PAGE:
801 K Street, NW Photo by PoPville flickr user JoshBassett|PHOTOGRAPHY

Back in September of 2013 we learned that the redevelopment project in Mt. Vernon Square would include “the relocation of SPY from its current location at 800 F Street, NW, to the historic Carnegie Library”. No longer the case. Washington Business Journal reports:

“The International Spy Museum and Events D.C. have scrapped plans to redevelop the historic Carnegie Library in downtown D.C. into a new home for the museum and a visitors center.”

They also note that The Spy Museum’s current lease at 9th and F St, NW ends in 2017 and the museum is now actively looking for a new space.

Photo by PoPville flickr user ep_jhu

From a press release:

“Forty years ago this month, the Smithsonian’s Hirshhorn Museum and Sculpture Garden opened to the public with great fanfare. As the first museum on the National Mall devoted to modern art and one of the world’s leading museums of contemporary and modern art, the striking round building is home to a highly regarded permanent collection and pioneering exhibitions that reflect the best art of our time.

Continuing in that tradition, the museum kicks off its yearlong 40th anniversary celebration with two new exhibitions Oct. 16. “At the Hub of Things: New Views of the Collection” and “Days of Endless Time” feature works by more than 60 artists. A series of free public programs is planned as part of the anniversary celebration. The museum has also made a number of new acquisitions in this anniversary year, including significant works by the Guerrilla Girls, Laurel Nakadate, Catherine Opie and Thomas Struth. (more…)

Photo by PoPville flickr user Mr. T in DC

From a press release:

“A public memorial service for the Corcoran Gallery of Art will be held on Saturday, Sept. 27, 2014 from 1:00-2:30 p.m. at 500 17th Street, NW Washington, D.C.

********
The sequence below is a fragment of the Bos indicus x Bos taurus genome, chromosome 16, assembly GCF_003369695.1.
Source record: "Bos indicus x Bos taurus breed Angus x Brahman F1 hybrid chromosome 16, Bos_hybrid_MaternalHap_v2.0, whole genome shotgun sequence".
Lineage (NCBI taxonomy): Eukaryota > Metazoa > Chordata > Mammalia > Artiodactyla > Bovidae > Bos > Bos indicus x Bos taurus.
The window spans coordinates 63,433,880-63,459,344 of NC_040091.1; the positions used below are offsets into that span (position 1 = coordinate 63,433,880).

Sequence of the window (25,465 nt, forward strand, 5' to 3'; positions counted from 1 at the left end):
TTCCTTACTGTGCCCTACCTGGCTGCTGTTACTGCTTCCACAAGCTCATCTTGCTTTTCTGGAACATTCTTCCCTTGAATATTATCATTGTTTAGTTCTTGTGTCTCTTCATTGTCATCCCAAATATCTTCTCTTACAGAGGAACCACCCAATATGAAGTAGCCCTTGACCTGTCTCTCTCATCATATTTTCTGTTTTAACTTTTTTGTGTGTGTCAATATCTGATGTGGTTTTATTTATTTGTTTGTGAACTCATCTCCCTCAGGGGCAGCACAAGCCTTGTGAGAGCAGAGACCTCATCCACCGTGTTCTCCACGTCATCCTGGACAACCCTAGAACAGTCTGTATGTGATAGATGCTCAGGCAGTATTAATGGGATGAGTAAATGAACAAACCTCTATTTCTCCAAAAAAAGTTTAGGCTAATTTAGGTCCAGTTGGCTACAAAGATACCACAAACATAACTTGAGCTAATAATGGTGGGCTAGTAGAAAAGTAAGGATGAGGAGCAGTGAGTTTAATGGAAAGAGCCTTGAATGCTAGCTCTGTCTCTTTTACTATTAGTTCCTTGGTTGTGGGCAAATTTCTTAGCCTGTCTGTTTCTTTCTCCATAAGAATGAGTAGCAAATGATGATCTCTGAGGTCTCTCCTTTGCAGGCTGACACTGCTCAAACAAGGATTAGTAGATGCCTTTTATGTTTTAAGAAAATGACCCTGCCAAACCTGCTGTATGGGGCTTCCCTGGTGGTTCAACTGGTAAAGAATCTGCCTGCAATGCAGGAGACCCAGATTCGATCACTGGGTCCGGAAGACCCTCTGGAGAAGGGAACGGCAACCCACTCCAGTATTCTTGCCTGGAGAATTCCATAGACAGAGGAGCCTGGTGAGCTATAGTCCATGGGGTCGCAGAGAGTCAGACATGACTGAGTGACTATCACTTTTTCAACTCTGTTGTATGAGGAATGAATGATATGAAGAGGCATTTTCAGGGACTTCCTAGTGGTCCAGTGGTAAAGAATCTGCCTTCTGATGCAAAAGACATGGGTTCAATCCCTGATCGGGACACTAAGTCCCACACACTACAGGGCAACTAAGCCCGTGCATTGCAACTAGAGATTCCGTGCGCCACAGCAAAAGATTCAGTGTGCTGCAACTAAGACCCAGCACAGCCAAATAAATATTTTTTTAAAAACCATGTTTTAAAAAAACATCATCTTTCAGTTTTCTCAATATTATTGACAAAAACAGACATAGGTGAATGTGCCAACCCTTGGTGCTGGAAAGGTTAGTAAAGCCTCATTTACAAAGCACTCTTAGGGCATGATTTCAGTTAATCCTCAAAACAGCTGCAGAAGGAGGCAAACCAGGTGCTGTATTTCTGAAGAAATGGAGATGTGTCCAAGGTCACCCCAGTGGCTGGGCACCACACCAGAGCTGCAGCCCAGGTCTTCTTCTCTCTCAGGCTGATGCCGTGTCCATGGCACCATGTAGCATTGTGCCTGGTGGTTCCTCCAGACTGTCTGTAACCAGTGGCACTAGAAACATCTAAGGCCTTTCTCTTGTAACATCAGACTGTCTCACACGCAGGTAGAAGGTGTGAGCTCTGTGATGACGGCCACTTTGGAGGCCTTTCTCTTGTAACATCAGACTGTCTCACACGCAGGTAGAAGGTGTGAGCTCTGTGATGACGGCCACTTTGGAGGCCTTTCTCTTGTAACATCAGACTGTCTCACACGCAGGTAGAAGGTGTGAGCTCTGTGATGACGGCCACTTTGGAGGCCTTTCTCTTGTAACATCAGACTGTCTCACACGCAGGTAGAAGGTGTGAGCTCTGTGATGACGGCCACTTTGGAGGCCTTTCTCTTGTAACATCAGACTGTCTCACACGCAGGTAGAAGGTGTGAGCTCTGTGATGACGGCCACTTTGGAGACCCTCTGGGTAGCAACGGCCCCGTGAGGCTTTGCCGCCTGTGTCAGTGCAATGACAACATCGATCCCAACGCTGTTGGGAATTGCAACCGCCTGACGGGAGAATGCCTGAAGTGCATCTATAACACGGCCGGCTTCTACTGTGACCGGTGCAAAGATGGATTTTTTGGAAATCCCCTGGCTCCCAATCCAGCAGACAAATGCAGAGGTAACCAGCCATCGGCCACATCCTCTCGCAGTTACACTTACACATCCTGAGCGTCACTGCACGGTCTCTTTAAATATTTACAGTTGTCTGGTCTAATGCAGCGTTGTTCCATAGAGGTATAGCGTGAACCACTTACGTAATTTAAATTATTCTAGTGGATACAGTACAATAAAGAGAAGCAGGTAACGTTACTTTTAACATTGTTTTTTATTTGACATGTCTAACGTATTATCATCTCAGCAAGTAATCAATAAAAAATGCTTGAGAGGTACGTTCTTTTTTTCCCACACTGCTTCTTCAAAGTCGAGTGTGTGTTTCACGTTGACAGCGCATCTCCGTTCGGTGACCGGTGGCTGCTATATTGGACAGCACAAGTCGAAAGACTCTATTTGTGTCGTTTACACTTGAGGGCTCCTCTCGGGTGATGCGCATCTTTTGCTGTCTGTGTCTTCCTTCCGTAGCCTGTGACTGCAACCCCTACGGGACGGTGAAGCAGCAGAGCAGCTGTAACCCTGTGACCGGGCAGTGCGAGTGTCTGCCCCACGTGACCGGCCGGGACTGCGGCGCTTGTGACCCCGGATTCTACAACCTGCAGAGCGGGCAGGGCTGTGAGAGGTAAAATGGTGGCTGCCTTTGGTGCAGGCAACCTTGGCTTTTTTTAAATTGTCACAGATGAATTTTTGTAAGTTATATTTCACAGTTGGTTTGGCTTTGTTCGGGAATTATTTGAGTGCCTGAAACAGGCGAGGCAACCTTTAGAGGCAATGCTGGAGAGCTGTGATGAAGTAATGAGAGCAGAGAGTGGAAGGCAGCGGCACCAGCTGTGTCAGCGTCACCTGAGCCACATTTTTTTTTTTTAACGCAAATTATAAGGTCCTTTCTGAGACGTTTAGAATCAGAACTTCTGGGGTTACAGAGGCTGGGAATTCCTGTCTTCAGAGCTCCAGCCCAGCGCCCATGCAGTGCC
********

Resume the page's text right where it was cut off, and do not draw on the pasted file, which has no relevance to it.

Following a procession from the Corcoran, the service will continue at Oak Hill Cemetery 3001 R Street, NW, Washington, D.C. at 3:30 p.m. at the site of William Wilson Corcoran’s mausoleum. (Please note: there is street parking only and carpooling is encouraged.)

The location and time of a reception where friends in the community are encouraged to share remembrances and farewell comments will be announced in the memorial service program that day. A guest book will be available at all sites.

Small, personal Corcoran-related tributes will be collected throughout the service for cremation after the memorial. Those bringing tributes are requested to provide a self-addressed stamped envelope. The ashes will be mailed at a later date. An In Memory of the Corcoran Gallery of Art Facebook page has been created for posting Corcoran memories.

Attire: Guests are encouraged to wear black or dress in period clothing of the Victorian era as a tribute to William Wilson Corcoran: black arm bands, men in mourning coats, women in dark veils with black umbrellas. (more…)